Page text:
Does your liver need a break?

Last Updated on July 31, 2019

The Holidays are over. It’s the time when many people make resolutions to ease their over-taxed livers.

The liver is the body’s largest internal organ. It provides essential functions in digestion, metabolism, immunity, and nutrient storage. It’s also the primary organ responsible for eliminating alcohol from the body. The average healthy functioning liver can break down about one shot of liquor per hour, or one 5 oz. glass of wine, or one 12 oz. can of beer.

Ethanol (the substance in alcohol that gets you tipsy) is a very small molecule that is soluble in both fat and water, so it can easily permeate organ tissues. The circulatory system draws ethanol to the liver where it’s metabolized by first converting it into acetaldehyde, an extremely harmful substance. In most people the acetaldehyde is quickly converted into acetate, a molecule that is now suggested as being responsible for sleep disruption and hangover symptoms. The acetate is retained and burned for energy over a period of about 6 hours. The body’s normal source of energy, glucose, is displaced by the acetate, disrupting normal metabolism, and affecting liver function and insulin regulation.

People seeking to hasten the liver’s recovery often turn to liver detox cleanses, crash diets, and supplements. Unfortunately such interventions are not backed up by evidence proving their effectiveness.


Milk thistle is a widely available herbal supplement suggested by some as a treatment for liver problems including cirrhosis, jaundice, and hepatitis. Silymarin, the main active compound in milk thistle is an anti-inflammatory and antioxidant. Evidence for its efficacy has simply not been documented. The studies have varied in dosing, duration, and the extent of liver disease and none have proven effective. Fortunately there is little evidence to suggest taking milk thistle has adverse effects. As is often the case with anecdotal evidence, the claimed benefits have not been separated from the placebo effect which can be surprisingly strong, or from the effects of cofactors such as healthy changes in behavior or diet.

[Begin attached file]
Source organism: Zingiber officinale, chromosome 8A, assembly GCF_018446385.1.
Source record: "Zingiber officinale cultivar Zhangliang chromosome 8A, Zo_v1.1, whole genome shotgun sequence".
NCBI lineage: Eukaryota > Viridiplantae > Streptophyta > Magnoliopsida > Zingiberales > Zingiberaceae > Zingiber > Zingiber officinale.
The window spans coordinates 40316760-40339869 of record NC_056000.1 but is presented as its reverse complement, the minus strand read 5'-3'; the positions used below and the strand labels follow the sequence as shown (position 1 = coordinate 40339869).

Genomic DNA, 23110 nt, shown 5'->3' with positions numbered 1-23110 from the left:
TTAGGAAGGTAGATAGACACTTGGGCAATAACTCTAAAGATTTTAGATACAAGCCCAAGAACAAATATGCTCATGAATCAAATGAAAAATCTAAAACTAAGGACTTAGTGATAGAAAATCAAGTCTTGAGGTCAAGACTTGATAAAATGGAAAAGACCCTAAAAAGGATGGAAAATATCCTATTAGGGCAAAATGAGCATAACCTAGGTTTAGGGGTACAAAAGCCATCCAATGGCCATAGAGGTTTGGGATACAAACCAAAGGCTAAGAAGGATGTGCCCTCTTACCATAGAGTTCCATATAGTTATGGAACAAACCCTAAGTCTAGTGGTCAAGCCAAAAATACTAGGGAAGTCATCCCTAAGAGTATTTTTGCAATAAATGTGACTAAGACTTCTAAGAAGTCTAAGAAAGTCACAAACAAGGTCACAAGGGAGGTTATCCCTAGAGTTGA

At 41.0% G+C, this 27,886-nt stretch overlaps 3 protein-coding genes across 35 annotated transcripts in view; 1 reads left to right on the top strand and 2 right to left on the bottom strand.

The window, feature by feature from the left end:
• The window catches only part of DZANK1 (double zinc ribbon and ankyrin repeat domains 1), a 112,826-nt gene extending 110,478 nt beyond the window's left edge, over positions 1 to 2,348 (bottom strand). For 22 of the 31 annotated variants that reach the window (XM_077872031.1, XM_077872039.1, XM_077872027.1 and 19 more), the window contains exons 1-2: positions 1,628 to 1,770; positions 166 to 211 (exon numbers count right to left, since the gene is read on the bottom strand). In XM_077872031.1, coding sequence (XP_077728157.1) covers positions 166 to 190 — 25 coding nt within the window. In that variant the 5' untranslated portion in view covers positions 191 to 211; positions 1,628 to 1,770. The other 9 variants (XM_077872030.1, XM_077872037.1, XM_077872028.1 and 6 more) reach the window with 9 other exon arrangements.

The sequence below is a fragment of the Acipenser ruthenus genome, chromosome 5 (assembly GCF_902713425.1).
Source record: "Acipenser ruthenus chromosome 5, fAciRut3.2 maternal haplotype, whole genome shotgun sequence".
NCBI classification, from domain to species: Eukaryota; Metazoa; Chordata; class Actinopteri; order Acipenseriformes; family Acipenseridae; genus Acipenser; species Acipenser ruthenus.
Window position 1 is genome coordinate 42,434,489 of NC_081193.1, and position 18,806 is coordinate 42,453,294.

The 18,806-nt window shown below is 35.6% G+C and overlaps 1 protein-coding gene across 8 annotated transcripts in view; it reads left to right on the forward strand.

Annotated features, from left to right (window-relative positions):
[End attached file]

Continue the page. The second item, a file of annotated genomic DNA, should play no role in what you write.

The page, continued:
The practice of juicing, or fasting on juice for a period of time has been promoted as likely to remove toxins from the body and has become a popular trend in health-conscious communities. Health food stores and dedicated juicing outlets offer very pricey bottles of juice. Adjectives like “cold-pressed”, “organic”, and “probiotic” pepper the marketing language. There are $700 juicing machines for discriminating juicers intent on preventing oxidation and breakdown of the juice’s beneficial properties. However, the idea that juicing can eliminate toxins has not been proven. The term “toxin” covers a broad range of possibly harmful compounds a healthy body naturally handles.


“Colon irrigation” proponents claim toxins in poo can remain in the colon for months or years as plaque, eventually finding their way back into the body’s systems. Colon irrigation is exactly what you don’t want to picture: a hose up your bum, spray washing the colon. Unfortunately, (or fortunately) these fecal plaques remain as elusive as the Loch Ness Monster. Gastroenterologists have yet to see one. (Yet the procedure has some real risk of perforating bowel.)


Liver detox cleanses follow the same script late night infomercials use to tap into our culture of instant gratification through fast solutions. The body is designed to recover from moderate alcohol abuse. In fact, a study of communities with the highest rates of centenarians found that two to three servings of alcohol were part of their daily diet. There is a blurry line between alcohol use as part of a fulfilling social life and life threatening abuse. If you are concerned about your alcohol use, consider taking our simple quiz. Alcohol is fun. It doesn’t have to be harmful. We are here to help you keep it in check.

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